Dazzling Shinjuku

In some ways, Shinjuku is the heart of Tokyo. It encapsulates so many aspects of Japanese culture. Shinjuku was once renowned for being a red-light district populated with hostess bars. Nowadays it is much more. Kabukicho, the red-light/entertainment district, is still there but the area has diversified. I first walked around Golden Gai in Shinjuku. … Continue reading / view photos Dazzling Shinjuku

teamLab Planets Tokyo

When I was in Kakunodate, a German woman I met was raving about teamLab. She had been to many around the world. I had vaguely heard of it but her description fascinated me. When I knew my arrival date in Tokyo, I went online to book it. I expected it to be fully booked but … Continue reading / view photos teamLab Planets Tokyo

Return to Tokyo

My time in East Asia was ending. From Sendai, I returned to where I started three months ago: Tokyo. I had again booked into a ryokan, but this was about 30 minutes from the centre of Tokyo. It was run by a lovely man, who’s English was good. The reviews about the ryokan especially praised … Continue reading / view photos Return to Tokyo

Sendai — the City of Trees

I was whizzing through the Tohuko region on my way south to Tokyo, spending just a day in a city or town before moving on. This was partly because of my seven-day JR Pass rail pass, which allows unlimited travel for the period of the pass. Therefore, you get most value the more you use … Continue reading / view photos Sendai — the City of Trees


After spending the morning in Kakunodate, I took the Shinkansen train to Akita, where I’d wanted to stay but there was no available accommodation. Most of my time in Akita was in Sensui Park. At one point when I was crossing a road in the park, a car came out of nowhere towards me. When … Continue reading / view photos Akita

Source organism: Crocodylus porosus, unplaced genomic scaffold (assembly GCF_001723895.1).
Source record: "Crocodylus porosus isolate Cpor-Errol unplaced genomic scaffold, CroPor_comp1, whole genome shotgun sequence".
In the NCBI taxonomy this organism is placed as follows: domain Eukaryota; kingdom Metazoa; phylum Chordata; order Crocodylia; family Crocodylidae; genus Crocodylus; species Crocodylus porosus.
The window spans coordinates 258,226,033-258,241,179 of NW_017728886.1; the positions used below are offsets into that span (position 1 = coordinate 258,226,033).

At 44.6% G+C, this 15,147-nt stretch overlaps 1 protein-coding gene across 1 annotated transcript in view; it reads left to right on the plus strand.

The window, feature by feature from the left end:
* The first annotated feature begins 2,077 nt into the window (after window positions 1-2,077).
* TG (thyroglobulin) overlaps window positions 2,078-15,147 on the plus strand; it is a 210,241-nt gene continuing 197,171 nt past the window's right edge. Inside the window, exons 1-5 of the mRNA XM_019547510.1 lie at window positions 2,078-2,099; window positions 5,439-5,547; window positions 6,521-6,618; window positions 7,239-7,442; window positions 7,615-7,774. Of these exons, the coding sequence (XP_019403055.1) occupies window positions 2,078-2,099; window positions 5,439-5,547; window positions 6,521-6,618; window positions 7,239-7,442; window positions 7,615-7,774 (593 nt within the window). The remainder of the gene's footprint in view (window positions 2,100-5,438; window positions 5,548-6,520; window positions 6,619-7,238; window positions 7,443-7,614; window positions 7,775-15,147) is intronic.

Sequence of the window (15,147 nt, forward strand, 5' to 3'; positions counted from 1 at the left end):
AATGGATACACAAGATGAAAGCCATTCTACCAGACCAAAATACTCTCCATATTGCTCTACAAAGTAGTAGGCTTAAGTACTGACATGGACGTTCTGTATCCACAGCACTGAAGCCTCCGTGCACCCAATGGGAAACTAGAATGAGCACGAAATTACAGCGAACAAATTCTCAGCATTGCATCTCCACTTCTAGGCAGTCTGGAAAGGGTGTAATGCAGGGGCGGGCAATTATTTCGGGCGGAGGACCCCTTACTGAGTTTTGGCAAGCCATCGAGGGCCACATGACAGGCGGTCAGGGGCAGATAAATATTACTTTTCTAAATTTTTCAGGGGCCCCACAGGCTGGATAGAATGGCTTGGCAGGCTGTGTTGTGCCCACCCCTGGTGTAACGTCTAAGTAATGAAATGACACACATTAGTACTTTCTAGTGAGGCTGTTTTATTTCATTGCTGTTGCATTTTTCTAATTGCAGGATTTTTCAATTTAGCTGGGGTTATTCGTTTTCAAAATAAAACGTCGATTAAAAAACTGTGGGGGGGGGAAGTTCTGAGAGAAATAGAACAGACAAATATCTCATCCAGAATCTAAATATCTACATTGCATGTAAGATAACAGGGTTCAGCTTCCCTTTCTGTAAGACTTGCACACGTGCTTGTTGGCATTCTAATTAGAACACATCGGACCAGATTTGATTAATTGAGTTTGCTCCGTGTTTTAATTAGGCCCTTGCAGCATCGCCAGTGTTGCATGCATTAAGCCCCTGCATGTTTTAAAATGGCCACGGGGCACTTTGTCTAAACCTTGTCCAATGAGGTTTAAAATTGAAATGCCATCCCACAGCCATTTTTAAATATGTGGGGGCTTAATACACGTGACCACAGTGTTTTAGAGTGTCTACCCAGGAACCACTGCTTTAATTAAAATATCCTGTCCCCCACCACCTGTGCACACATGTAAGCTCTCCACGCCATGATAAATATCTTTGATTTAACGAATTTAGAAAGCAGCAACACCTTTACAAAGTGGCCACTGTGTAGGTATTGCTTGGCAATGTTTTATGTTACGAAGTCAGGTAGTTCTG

Kakunodate — samurai town

Kakunodate is one of the smallest towns I’ve visited in Japan. The tourist heart of the town was a short walk from my guesthouse. Kakunodate is most well-known for its samurai houses. Some of them went on to be owned by (wealthy) families and are now wholly or partly (in the case of the family … Continue reading / view photos Kakunodate — samurai town

Joyful trains

I love the fact that Japan has a special category of trains called joyful trains. I took the Resort Shirakami train from Aomori to Akita, which I’d reserved in Sapporo. I was lucky to get a seat since there are only about 130 places. It’s one of the few trains for which you must reserve … Continue reading / view photos Joyful trains

Nebuta Museum Wa Rasse

The annual Aomori Nebuta Festival is famous in Japan. The Nebuta Museum Wa Rasse lets you experience some aspects of the festival if you missed it. The centrepiece of the museum are the four full-sized floats from the most recent summer festival. They are replaced every year. The modern nebuta lantern floats are transported around … Continue reading / view photos Nebuta Museum Wa Rasse


My ryokan owner had offered to drive me to the train station the previous day. I’d declined but then eventually accepted the offer. I’m glad I did: it was raining. It was time to leave Hakodate on Hokkaido and return to the main island, Honshu. The two islands are linked by the Seikan railway tunnel … Continue reading / view photos Aomori

Mount Hakodate

Yesterday, I had bought a three-museum ticket when I visited the Museum of Northern Peoples. Today, I went to the other two: the former British consulate and the old Public Hall. The British Consulate was established in Hakodate after an Anglo-Japanese Treaty was signed in 1858. Free trade between Britain and Japan then began. A … Continue reading / view photos Mount Hakodate